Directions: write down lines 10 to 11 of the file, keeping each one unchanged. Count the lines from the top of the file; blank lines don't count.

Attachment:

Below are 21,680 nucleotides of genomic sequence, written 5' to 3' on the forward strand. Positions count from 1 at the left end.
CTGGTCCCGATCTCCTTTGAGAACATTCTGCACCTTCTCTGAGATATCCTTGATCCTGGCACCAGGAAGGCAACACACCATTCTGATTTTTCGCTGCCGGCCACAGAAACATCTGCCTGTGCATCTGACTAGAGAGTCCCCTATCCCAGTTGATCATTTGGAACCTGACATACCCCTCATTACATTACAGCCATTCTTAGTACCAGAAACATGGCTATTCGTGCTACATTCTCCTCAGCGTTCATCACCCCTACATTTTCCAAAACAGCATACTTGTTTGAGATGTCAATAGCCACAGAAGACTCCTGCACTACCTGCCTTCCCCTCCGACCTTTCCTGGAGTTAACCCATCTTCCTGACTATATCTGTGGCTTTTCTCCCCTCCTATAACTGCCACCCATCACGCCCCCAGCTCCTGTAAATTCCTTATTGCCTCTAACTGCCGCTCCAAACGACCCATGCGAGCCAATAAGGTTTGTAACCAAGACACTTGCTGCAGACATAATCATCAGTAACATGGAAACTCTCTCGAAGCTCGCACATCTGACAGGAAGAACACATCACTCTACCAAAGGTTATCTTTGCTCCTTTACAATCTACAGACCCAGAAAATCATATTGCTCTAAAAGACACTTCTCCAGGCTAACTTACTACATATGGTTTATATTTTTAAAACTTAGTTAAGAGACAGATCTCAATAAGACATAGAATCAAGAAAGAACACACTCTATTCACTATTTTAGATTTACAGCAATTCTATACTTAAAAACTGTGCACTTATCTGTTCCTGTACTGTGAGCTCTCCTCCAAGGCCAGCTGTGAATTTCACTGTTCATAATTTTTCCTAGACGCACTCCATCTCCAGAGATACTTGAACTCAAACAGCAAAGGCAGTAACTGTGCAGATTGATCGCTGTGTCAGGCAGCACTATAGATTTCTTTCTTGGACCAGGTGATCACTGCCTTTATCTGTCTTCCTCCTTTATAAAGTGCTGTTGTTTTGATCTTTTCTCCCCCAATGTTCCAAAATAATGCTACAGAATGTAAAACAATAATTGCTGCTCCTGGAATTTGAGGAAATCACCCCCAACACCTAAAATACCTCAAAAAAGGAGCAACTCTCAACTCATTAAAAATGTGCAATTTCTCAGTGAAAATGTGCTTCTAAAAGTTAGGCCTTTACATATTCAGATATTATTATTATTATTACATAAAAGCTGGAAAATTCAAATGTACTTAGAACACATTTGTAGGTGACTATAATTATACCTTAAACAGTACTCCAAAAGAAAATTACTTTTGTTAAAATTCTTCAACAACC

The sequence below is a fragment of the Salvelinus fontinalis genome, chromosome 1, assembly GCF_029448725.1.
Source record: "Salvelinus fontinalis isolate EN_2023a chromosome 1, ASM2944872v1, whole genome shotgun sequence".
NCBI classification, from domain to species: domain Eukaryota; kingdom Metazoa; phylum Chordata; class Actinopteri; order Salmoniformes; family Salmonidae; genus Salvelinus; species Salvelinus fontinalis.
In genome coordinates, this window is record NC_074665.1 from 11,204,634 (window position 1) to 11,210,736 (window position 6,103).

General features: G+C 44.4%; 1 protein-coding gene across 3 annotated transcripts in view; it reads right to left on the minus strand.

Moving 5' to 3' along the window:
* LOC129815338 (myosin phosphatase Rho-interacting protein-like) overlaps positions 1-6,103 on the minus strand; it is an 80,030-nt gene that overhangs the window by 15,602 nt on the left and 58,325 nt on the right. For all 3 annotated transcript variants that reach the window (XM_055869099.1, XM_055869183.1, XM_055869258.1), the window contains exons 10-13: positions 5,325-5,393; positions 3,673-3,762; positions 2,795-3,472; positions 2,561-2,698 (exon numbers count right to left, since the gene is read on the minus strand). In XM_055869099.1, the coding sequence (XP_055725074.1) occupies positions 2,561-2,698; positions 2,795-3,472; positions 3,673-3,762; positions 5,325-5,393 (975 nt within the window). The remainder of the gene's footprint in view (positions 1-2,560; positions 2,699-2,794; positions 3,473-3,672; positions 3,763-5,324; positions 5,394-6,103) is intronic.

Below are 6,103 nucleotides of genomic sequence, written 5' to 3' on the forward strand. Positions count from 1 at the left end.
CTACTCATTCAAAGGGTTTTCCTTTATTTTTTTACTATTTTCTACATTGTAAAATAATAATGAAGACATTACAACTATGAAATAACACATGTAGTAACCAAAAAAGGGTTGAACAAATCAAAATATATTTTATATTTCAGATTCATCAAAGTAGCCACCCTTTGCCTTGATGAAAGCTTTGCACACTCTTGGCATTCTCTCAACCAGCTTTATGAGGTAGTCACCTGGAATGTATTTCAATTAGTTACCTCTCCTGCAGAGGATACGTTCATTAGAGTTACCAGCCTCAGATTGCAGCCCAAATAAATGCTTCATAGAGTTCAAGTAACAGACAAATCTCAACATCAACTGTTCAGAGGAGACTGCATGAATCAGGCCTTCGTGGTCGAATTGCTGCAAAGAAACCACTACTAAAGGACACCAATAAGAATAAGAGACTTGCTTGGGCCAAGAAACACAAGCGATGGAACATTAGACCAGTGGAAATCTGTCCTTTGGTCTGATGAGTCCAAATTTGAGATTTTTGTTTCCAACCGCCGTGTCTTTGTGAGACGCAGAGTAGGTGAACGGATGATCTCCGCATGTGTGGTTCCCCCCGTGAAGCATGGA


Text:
Below are 6,103 nucleotides of genomic sequence, written 5' to 3' on the forward strand. Positions count from 1 at the left end.
CTACTCATTCAAAGGGTTTTCCTTTATTTTTTTACTATTTTCTACATTGTAAAATAATAATGAAGACATTACAACTATGAAATAACACATGTAGTAACCAAAAAAGGGTTGAACAAATCAAAATATATTTTATATTTCAGATTCATCAAAGTAGCCACCCTTTGCCTTGATGAAAGCTTTGCACACTCTTGGCATTCTCTCAACCAGCTTTATGAGGTAGTCACCTGGAATGTATTTCAATTAGTTACCTCTCCTGCAGAGGATACGTTCATTAGAGTTACCAGCCTCAGATTGCAGCCCAAATAAATGCTTCATAGAGTTCAAGTAACAGACAAATCTCAACATCAACTGTTCAGAGGAGACTGCATGAATCAGGCCTTCGTGGTCGAATTGCTGCAAAGAAACCACTACTAAAGGACACCAATAAGAATAAGAGACTTGCTTGGGCCAAGAAACACAAGCGATGGAACATTAGACCAGTGGAAATCTGTCCTTTGGTCTGATGAGTCCAAATTTGAGATTTTTGTTTCCAACCGCCGTGTCTTTGTGAGACGCAGAGTAGGTGAACGGATGATCTCCGCATGTGTGGTTCCCCCCGTGAAGCATGGA